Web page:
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I'm working on a game, and I want to store the character belongs to a unit inside the class that defines the units. (as objects)

This is the defining class. (I use inheritance)

class Units
{
    public:
       char indicator;

        Units();
        virtual ~Units();
    protected:
    private:
};

Units::Units (){}
Units::~Units (){}


class WoodenBoxClass: public Units
{
    public:
        WoodenBoxClass.indicator = 'B';
};

During the compilation, when "WoodenBoxClass.indicator = 'B';" comes, I get an error message:

50|error: expected unqualified-id before '.' token

What should I do? The main question is that how can I reach that the "indicator" variable is the same to every "WoodenBoxClass" object?

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there is no need to define empty constructor or destructor in c++. –  Elazar Apr 25 '13 at 14:26
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2 Answers 2

up vote 1 down vote accepted

You need to initialize member variables in the class constructor. There are two ways to do it:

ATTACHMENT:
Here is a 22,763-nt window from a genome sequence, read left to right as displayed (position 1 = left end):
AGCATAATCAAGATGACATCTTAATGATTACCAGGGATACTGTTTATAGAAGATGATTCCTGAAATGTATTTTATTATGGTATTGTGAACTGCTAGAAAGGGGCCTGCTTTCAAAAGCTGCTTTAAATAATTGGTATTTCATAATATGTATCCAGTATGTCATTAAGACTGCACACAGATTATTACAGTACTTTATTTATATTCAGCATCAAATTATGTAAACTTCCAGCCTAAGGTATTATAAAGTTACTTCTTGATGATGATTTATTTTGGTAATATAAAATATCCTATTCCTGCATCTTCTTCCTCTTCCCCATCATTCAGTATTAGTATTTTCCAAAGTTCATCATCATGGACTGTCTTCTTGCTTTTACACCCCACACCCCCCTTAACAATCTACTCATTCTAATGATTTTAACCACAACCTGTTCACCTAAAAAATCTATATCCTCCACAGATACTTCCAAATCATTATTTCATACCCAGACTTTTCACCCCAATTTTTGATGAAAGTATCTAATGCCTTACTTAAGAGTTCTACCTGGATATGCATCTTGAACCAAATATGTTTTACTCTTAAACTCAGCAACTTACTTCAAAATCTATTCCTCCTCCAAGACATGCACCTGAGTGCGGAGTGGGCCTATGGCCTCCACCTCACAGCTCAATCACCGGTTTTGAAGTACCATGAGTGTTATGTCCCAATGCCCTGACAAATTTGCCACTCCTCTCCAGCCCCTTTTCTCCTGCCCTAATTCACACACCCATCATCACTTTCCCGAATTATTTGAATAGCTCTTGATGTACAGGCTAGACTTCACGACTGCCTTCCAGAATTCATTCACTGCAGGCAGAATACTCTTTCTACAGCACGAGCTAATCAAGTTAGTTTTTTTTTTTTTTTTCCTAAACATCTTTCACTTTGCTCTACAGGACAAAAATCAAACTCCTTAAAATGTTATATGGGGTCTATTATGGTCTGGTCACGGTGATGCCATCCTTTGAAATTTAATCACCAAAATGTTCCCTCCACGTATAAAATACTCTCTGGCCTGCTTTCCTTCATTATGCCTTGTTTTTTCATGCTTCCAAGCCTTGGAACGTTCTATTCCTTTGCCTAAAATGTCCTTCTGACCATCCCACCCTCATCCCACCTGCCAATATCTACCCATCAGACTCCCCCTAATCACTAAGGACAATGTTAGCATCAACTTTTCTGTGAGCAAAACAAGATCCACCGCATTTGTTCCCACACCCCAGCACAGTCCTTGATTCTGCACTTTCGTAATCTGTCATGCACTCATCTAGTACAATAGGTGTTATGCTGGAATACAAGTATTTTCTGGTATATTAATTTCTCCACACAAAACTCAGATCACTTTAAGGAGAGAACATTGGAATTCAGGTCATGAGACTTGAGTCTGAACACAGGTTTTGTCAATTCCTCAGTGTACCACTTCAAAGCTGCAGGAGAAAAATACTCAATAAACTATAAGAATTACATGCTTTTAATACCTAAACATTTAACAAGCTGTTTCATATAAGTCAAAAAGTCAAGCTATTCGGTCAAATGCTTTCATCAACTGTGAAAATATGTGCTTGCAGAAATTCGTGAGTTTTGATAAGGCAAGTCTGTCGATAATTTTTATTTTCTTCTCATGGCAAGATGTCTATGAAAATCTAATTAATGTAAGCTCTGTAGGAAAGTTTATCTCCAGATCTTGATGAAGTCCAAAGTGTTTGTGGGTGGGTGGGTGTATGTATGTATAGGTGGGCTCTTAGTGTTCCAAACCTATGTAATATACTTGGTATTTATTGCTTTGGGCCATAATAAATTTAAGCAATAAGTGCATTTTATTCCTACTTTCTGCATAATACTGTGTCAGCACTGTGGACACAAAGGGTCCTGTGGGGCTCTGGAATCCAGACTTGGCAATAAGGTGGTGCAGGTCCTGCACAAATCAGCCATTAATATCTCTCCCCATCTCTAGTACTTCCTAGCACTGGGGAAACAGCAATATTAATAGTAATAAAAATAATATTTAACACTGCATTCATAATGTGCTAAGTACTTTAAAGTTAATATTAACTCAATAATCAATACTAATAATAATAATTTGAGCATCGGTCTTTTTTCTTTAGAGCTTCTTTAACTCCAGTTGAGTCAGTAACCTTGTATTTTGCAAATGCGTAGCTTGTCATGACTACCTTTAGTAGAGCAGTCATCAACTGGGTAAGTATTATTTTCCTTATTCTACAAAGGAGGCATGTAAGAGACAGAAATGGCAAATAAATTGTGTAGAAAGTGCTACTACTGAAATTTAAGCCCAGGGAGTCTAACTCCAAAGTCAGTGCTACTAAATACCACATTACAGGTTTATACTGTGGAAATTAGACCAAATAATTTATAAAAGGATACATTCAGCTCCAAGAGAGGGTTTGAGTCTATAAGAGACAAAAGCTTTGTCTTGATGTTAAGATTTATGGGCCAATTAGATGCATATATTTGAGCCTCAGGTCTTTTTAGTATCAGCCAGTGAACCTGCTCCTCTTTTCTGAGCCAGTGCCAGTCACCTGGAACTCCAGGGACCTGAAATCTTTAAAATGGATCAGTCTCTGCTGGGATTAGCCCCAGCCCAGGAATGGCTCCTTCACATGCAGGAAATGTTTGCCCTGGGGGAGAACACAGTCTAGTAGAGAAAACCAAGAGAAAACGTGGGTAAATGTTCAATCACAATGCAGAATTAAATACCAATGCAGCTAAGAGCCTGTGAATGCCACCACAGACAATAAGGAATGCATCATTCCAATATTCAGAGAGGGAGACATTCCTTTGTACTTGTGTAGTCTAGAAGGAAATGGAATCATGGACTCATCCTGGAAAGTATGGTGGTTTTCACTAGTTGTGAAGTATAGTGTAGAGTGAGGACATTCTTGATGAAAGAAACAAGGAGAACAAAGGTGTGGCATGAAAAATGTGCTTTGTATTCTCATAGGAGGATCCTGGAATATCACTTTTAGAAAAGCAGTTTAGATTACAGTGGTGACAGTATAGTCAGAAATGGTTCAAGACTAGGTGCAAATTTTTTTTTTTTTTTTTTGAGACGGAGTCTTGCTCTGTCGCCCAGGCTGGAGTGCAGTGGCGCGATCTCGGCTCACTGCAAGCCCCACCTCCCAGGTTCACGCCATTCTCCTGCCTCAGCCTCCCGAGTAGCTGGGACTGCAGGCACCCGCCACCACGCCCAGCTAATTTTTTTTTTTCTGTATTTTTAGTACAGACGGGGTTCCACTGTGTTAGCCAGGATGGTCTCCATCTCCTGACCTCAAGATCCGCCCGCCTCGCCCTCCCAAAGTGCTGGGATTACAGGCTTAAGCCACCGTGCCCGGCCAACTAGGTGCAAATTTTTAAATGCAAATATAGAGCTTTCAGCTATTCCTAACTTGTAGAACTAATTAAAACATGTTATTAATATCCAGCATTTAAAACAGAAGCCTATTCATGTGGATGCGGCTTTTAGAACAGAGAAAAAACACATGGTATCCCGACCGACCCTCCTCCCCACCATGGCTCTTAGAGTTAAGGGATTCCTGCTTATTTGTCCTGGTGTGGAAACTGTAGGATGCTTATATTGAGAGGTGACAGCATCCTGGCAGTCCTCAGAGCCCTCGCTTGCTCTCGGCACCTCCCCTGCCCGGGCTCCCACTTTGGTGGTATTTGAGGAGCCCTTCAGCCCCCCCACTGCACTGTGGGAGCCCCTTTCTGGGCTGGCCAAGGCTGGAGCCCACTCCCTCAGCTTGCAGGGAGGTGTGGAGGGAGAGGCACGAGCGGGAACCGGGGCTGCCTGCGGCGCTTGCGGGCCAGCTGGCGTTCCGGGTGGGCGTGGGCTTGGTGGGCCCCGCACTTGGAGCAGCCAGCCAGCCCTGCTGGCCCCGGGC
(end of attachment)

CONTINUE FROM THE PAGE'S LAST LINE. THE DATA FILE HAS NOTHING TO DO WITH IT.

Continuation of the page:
1. Simply assign to it in the child-class constructor

    WoodenBoxClass()
    {
        indicator = 'B';
    }
    
  2. Have a constructor in the base class that takes the indicator as argument, and use an initializer list in the child-class constructor:

    class Unit
    {
        ...
        explicit Unit(char ind) : indicator(ind) {}
        ...
    };
    
    class WoodenBoxClass : public Unit
    {
        ...
        WoodenBoxClass() : Unit('B') {}
        ...
    };
    
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The first version works. Thank you very much, especially for the quick answer! =) –  Zoltán Schmidt Apr 25 '13 at 14:32
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To keep the "indicator" variable same to every "WoodenBoxClass" object, you can use static variable.

class WoodenBoxClass: public Units
{
    public:
        static char indicator = 'B';
};

class Units
{
    public:
       //char indicator;   //not necessary actually

        Units();
        virtual ~Units();
    protected:
    private:
};
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